Appellate Practice references
The Appellate practice section also considers ways in which the appellate legal system can be improved, and suggests statutory and rules changes to the Association for recommendation to the courts and the legislature.
State Bars offers representation and services to both civil and criminal attorneys who practice before state and federal appellate courts. The need for this section arose from the developing recognition that appellate advocacy is a distinct practice area that involves a unique set of skills.
Appellate practice is governed by independent sets of procedural rules that are very different than those that apply to trial practice. Moreover, the approach to written and oral advocacy in the appellate context differs significantly from that generally employed in the trial context.
Appellate Practice Curriculum Guide – University of Wisconsin Law School.
- Ave Atque Valeby Nancy Bellhouse May on February 28, 2021 at 11:45 pm
- Behind the Velvet Curtain: Understanding Supreme Court Conference Discussions Through Justices' Personal Conference Notesby Ryan C. Black et al. on February 28, 2021 at 8:40 pm
- Book Smartby Nancy Bellhouse May on February 28, 2021 at 8:40 pm
- Citation Stickinessby Kevin Bennardo et al. on February 28, 2021 at 9:50 pm
This Article is an empirical study of what we call citation stickiness. A citation is sticky if it appears in one of the parties' briefs and then again in the court's opinion. Imagine that the parties use their briefs to toss citations in the court's direction. Some of those citations stick and appear in the opinion—these are the sticky citations. Some of those citations don't stick and go unmentioned by the court—these are the unsticky ones. Finally, some sources were never mentioned by the parties yet appear in the court's opinion. These authorities are endogenous—they spring from the court itself. In a perfect adversarial world, the percentage of sticky citations in courts' opinions would be something approaching 100%. The parties would discuss the relevant authorities in their briefs, and the court would rely on the same authorities in its decisionmaking. Spoiler alert: our adversarial world is imperfect. Endogenous citations abound in judicial opinions and parties’ briefs are brimming with unsticky citations. So we crunched the numbers. We analyzed 325 cases decided by the federal courts of appeals. Of the 7552 cited cases in those opinions, more than half were never mentioned in the parties' briefs. But there's more—in the article, you’ll learn how many of the 23,479 cited cases in the parties' briefs were sticky and how many were unsticky. You’ll see the stickiness data sliced and diced in numerous ways: by circuit, by case topic, by an assortment of characteristics of the authoring judge. Read on!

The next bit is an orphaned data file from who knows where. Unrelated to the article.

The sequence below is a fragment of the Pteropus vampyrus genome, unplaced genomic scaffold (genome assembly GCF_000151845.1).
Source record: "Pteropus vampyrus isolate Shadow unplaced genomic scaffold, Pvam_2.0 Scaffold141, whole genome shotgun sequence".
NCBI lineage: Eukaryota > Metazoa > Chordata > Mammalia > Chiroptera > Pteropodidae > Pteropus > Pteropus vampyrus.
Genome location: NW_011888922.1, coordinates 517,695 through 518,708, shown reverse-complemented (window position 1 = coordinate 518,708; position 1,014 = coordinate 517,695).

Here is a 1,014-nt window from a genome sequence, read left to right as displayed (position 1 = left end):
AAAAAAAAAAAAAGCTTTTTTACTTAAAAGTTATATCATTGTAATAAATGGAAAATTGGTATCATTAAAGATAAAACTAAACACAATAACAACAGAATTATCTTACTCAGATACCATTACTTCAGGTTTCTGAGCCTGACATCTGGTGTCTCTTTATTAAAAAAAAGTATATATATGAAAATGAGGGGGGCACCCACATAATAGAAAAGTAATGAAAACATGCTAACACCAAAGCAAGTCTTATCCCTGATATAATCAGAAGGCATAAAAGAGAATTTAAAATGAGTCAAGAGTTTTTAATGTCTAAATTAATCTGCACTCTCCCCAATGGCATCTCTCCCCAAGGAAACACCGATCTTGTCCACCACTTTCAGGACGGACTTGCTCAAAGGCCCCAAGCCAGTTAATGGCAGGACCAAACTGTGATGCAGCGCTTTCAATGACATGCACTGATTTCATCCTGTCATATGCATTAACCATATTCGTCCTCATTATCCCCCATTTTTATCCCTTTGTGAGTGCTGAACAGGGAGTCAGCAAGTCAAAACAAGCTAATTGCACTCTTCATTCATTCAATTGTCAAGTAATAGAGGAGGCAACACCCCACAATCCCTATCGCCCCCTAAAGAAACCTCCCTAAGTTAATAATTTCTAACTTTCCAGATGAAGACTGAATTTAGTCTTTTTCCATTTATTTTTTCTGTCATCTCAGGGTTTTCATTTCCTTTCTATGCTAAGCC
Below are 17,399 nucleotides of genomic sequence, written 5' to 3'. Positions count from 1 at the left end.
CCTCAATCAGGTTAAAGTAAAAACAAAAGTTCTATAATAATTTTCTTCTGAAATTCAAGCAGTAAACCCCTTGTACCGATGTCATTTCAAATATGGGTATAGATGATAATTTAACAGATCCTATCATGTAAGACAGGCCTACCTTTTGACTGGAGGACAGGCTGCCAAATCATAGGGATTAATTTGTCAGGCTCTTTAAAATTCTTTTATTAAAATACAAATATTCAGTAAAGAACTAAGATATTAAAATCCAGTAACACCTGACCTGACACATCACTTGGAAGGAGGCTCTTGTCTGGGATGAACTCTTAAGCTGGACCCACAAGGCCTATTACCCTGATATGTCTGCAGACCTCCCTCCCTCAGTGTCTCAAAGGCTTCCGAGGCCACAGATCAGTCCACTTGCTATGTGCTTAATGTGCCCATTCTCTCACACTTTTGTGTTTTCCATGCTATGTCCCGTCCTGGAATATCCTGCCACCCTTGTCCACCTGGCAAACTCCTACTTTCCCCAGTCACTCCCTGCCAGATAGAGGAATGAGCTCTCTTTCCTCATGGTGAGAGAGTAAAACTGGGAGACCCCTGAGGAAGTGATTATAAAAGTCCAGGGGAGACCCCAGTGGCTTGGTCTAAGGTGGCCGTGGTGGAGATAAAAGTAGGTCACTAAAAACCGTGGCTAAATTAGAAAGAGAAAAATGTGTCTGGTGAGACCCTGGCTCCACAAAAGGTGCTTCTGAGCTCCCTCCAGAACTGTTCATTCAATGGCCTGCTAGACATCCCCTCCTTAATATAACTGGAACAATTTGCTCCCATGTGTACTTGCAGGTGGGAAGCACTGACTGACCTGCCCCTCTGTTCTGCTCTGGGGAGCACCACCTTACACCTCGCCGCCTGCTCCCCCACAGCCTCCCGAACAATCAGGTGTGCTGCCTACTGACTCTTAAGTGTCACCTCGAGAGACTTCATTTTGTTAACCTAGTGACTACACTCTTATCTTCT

- May It Please the Court–Or Not: Appellate Judges' Preferences and Pet Peeves About Oral Argumentby Margaret D. McGaughey on February 28, 2021 at 11:45 pm
- One of the Good Guys: The Making of a Justice–Reflections On My First 94 Yearsby Jamal Greene on February 28, 2021 at 11:45 pm
- Pothole Laws, Appellate Courts, and Judicial Driftby Kenneth L. Gartner on February 28, 2021 at 8:40 pm
This article begins by describing the structure of the appellate system in New York state, introducing the features of the typical New York pothole law, and summarizing the New York cases that set the substantive and procedural background for a discussion and analysis of judicial drift.
- Reflections on the Church/State Puzzleby Kermit V. Lipez on February 28, 2021 at 9:50 pm
- Shot Selectionby Patrick J. Barry on February 28, 2021 at 8:40 pm
- The Art of the Effective Replyby Peter M. Mansfield on February 28, 2021 at 8:41 pm